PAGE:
Football players aren't the only ones creating a winning tradition at Thomson High School.
Two seniors, Madalyn Johnson and Kalyn Kitchings, recently won awards in the 2007 International Student Media Festival.
This is the second year the school had winners in the event. Four students - Erica Green, Brian Crapps, Danielle Moore and Rainne Austin - won in 2005.
"Having so many winners just goes to show our great talent and what a good group of kids and good teachers we have," said Jennifer Newton, the THS Media Specialist.
The ISMF is sponsored by the Association for Educational Communications and Technology and encourages students to use live action video, website design, animation and photography in their studies. According to the website, high school students increase their abilities to plan, analyze and interpret results when creating such projects. And cooperation and leadership flourish where student media is encouraged.
Madalyn won in the grades 9-12 Single Photography competition. Her photograph, entitled Water Fountain, also won a judge's favorite award.
"It was taken at Marietta Square," Madalyn said. "I didn't like that one very much, but obviously everyone else did."
Madalyn said she was surprised when she got a perfect score on three out of four of her photographs at the state level competition. Photography may be Madalyn's hobby, but others benefit as well. Madalyn said she prints and frames her pictures and uses them as birthday and Christmas gifts.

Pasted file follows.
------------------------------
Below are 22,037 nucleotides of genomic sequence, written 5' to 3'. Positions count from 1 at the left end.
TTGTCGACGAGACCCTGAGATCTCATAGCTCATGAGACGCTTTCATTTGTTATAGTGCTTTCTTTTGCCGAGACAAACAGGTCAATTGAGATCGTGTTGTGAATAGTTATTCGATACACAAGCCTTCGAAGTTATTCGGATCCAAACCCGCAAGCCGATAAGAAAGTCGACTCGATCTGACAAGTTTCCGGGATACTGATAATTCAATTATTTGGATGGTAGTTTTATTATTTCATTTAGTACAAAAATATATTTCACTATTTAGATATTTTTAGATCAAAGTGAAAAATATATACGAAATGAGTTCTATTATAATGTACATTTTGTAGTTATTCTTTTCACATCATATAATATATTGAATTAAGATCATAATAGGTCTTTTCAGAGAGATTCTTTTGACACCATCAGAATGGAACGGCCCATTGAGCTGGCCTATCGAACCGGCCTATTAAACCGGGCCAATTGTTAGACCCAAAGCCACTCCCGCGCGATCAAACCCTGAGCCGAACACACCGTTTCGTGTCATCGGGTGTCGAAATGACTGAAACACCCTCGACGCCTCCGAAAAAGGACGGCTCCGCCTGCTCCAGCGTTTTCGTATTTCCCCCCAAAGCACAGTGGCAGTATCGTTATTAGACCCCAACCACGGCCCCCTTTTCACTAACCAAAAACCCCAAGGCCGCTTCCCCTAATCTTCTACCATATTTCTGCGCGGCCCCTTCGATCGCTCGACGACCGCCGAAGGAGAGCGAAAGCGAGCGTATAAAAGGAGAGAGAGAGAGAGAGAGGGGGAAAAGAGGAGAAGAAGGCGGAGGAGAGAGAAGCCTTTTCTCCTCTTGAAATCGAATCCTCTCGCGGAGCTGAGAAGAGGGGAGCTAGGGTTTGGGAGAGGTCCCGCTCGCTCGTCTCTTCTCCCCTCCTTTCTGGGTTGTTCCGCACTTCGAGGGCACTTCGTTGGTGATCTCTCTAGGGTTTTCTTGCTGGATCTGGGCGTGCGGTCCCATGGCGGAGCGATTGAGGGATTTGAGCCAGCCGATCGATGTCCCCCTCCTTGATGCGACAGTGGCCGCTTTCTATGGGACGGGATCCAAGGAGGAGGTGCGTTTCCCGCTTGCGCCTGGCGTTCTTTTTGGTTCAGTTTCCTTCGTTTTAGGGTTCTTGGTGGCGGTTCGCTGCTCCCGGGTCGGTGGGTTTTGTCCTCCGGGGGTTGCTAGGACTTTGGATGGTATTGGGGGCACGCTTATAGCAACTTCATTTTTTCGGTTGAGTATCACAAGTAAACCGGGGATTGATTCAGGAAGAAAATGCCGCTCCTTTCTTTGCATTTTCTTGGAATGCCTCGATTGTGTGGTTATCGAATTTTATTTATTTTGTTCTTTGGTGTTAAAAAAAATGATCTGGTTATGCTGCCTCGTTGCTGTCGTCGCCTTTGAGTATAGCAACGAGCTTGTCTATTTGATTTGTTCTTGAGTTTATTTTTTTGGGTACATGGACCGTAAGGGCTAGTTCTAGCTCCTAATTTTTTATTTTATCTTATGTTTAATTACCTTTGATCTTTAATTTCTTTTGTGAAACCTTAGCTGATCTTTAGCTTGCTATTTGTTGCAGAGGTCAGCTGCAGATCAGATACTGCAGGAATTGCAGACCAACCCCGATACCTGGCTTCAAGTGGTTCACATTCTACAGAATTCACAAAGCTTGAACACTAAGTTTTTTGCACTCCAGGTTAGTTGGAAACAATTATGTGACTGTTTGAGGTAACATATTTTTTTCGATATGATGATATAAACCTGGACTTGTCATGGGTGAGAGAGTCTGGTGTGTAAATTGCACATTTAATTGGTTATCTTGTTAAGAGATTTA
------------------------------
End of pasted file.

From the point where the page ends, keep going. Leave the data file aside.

Her industrial technology teacher from last year, Gregory Shouse, said Madalyn could use her hobby for much more.
"She's an awesome student. She's very responsible and a good young lady to have worked with," Mr. Shouse said. "She will make an awesome professional photographer if she chooses to pursue it."
Madalyn said she'd rather major in physical therapy, but she hopes to secure a photography scholarship to help her reach that goal.
Kalyn won her award with a different sort of pictures. Kalyn won in the grades 9-12 Sequential Skills competition with her book Dear Diary, Meet My Sister Sadie.
Originally a project for her Health Occupations 2 class, the book explains from a child's point of view a rare, genetic disease called Sanfilippo's Syndrome. Because she wanted the book to be a personal reflection, Kalyn said she bought a diary and hand wrote the monologue and drew pictures with Sharpies.
"Luckily, I draw like a child. So that worked in my favor for once," she said with a laugh.
Kalyn's inspiration came from one of her mother's Special Ed students, Chloe Key, at Norris Elementary. Chloe suffers from the syndrome, and the book is written from the point of view of her sister, Shelby. Kalyn said it was easier to explain the disease in simple terms by using a child's perspective.
"I was touched by her sister," Kalyn said. "And I think children are more apt to grasp the concept and the emotions associated with it."
The book is dedicated to Chloe and a copy was given to her family. Although she is unsure how to further promote the book, Kalyn said she feels her project made an impact.
"It was like I made a difference by telling that many more people about (the syndrome) they will look it up on the website which I listed in the book, and will want to do more research or make them want to become volunteers to help."